AHMEDABAD: Students at universities in China are getting lessons on human values from the great Hindu epic – Ramayana.
Wise sayings from Valmiki’s text are being adapted by the universities teaching Hindi in China and are being made relevant to the current world situations. At least six leading universities in China including the prestigious Peking University, the Beijing Foreign Studies University as well as colleges in different parts of China are teaching Hindi, which has become a popular foreign language in China.
“We are taught verses from Ramayana as part of literature classes at the university,” said Eric Huidram, a student-turned Chinese translator and interpreter from Manipur.
Several universities in the US have included reading the Ramayana as part of comparative humanities and literature sessions on Asia.
It was through the efforts of Chinese indologist Ji Xianlin that many Chinese learnt the language of Sanskrit and the epic Ramayana. Ji, who founded the Department of Eastern Languages at Peking University, translated Ramayana from the original Sanskrit to Chinese in poetry form. Ji’s translated work of Ramayana and Mahabharata will be displayed at the culture park being planned at Kailash Mansarovar by India China Economic and Cultural Council (ICEC).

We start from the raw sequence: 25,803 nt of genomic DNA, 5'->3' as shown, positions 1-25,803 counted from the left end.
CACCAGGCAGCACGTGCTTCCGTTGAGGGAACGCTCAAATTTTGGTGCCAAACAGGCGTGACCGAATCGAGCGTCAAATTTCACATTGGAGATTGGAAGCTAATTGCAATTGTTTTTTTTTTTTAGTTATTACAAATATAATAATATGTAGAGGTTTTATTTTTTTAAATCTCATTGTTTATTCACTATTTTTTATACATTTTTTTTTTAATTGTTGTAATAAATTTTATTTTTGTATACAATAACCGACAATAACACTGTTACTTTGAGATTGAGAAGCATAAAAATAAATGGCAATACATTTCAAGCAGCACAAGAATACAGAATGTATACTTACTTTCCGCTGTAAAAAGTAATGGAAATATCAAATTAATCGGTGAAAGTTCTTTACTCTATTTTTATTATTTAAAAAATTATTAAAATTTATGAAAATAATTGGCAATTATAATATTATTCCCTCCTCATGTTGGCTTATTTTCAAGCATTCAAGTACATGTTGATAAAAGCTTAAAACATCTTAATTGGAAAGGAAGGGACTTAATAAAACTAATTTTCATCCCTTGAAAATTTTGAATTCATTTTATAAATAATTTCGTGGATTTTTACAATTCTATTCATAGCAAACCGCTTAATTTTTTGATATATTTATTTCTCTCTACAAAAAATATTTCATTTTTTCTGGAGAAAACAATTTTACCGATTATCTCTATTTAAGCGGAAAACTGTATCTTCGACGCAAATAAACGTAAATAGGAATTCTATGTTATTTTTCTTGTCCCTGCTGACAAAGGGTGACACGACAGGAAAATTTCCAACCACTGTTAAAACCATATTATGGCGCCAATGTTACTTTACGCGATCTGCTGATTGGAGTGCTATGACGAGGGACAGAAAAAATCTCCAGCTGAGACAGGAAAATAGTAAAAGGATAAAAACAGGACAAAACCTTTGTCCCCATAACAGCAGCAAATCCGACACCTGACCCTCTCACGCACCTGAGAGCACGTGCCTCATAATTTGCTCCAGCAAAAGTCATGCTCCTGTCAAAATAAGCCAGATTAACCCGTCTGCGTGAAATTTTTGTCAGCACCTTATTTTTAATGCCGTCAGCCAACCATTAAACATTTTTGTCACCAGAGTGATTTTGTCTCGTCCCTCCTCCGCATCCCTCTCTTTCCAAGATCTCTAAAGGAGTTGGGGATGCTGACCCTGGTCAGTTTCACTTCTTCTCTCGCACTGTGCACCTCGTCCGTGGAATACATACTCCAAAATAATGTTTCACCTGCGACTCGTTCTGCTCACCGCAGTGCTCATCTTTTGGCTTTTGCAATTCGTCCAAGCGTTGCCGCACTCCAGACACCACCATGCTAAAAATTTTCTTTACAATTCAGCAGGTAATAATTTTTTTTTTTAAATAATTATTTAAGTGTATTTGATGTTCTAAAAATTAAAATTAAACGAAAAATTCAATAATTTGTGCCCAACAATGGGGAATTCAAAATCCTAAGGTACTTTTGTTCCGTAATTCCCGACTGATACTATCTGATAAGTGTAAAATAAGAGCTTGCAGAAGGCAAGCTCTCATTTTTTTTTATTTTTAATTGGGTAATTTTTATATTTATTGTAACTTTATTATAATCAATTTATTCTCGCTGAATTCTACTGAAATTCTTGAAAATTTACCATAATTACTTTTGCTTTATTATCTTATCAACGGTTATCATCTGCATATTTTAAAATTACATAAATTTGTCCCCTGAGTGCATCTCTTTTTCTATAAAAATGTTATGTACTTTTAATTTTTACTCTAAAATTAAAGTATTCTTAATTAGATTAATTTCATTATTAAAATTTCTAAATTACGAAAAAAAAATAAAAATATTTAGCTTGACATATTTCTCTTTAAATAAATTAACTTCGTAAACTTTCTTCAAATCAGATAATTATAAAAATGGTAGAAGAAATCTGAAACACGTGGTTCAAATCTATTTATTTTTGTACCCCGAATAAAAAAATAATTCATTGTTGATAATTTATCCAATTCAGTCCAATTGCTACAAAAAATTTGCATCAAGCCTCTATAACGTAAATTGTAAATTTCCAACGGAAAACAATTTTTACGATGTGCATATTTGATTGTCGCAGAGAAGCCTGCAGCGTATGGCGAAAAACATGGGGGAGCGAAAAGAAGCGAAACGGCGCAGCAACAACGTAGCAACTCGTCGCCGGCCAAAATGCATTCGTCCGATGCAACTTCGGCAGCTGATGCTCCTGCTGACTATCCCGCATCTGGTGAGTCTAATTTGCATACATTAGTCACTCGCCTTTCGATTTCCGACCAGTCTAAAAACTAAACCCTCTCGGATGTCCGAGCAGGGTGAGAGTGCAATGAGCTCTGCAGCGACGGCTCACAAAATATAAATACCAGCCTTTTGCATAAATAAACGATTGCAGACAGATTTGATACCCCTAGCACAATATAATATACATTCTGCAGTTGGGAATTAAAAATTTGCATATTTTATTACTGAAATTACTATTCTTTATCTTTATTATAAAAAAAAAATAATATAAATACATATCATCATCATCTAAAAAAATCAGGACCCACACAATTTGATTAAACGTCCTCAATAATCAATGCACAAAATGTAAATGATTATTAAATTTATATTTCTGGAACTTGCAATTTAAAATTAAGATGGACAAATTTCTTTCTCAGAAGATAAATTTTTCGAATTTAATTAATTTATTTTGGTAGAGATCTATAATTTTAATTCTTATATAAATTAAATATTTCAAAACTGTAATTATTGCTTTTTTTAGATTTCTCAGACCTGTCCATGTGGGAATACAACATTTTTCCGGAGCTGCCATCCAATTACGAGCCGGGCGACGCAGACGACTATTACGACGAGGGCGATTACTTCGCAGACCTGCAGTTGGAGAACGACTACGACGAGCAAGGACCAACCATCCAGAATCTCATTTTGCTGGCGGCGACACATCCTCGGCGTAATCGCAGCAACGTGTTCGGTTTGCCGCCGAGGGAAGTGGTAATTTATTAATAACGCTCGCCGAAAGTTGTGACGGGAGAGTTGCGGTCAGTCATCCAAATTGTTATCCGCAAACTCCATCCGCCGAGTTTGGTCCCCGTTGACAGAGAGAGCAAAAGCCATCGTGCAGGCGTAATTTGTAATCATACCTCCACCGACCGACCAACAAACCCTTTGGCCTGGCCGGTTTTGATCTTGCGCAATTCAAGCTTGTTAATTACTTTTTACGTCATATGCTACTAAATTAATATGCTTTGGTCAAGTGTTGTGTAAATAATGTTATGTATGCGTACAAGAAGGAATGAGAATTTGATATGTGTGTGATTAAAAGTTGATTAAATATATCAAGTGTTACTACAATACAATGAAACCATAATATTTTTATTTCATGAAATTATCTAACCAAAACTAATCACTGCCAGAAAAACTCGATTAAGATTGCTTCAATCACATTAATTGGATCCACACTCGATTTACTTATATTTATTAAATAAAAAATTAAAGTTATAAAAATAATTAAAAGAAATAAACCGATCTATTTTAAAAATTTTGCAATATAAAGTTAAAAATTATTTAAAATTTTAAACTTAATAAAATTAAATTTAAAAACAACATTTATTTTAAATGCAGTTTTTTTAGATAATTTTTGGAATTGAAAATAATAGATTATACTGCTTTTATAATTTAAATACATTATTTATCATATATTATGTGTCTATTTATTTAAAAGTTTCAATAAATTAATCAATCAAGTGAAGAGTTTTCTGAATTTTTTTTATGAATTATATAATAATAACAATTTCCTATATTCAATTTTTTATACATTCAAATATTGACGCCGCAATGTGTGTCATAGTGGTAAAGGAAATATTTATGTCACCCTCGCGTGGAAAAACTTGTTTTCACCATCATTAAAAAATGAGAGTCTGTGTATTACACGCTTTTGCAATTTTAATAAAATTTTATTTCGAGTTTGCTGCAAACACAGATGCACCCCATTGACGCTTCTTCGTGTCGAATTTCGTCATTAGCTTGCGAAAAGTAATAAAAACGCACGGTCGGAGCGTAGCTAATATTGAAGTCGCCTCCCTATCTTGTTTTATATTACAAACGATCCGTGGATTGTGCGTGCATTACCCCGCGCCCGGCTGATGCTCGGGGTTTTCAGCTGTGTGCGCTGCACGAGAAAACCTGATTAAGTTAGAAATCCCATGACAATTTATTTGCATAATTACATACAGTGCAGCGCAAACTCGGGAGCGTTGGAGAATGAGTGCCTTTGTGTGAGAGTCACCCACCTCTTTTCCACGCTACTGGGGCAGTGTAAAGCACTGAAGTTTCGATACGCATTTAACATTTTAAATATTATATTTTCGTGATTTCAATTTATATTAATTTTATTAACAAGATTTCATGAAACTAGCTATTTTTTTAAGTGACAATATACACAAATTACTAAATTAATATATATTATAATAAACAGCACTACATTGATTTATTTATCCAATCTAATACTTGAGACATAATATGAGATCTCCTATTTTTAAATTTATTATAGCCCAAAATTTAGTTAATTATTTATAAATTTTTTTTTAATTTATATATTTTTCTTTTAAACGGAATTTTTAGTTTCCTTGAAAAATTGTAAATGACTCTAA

“The Chinese version of Ramayana will be kept in a library at the park for visitors and researchers to read. We will also run it in the in-house television at the culture park,” said Jagat Shah, convenor, Kailash Mansarovar Cultural Park and chairman, ICEC-Gujarat. The project is being handled by Shah from his office in Ahmedabad.
Besides a library, the cultural park will have a museum, a research lab for studying the geographic impacts and the changes that have occurred in Kailash Mansarovar over a period of time, a language centre to learn about and share different cultures and religions and an information centre.
At a recent summit to discuss about logistics of the park, ICEC also invited people who have already visited Kailash Mansarovar to understand the journey from the pilgrims’ point of view.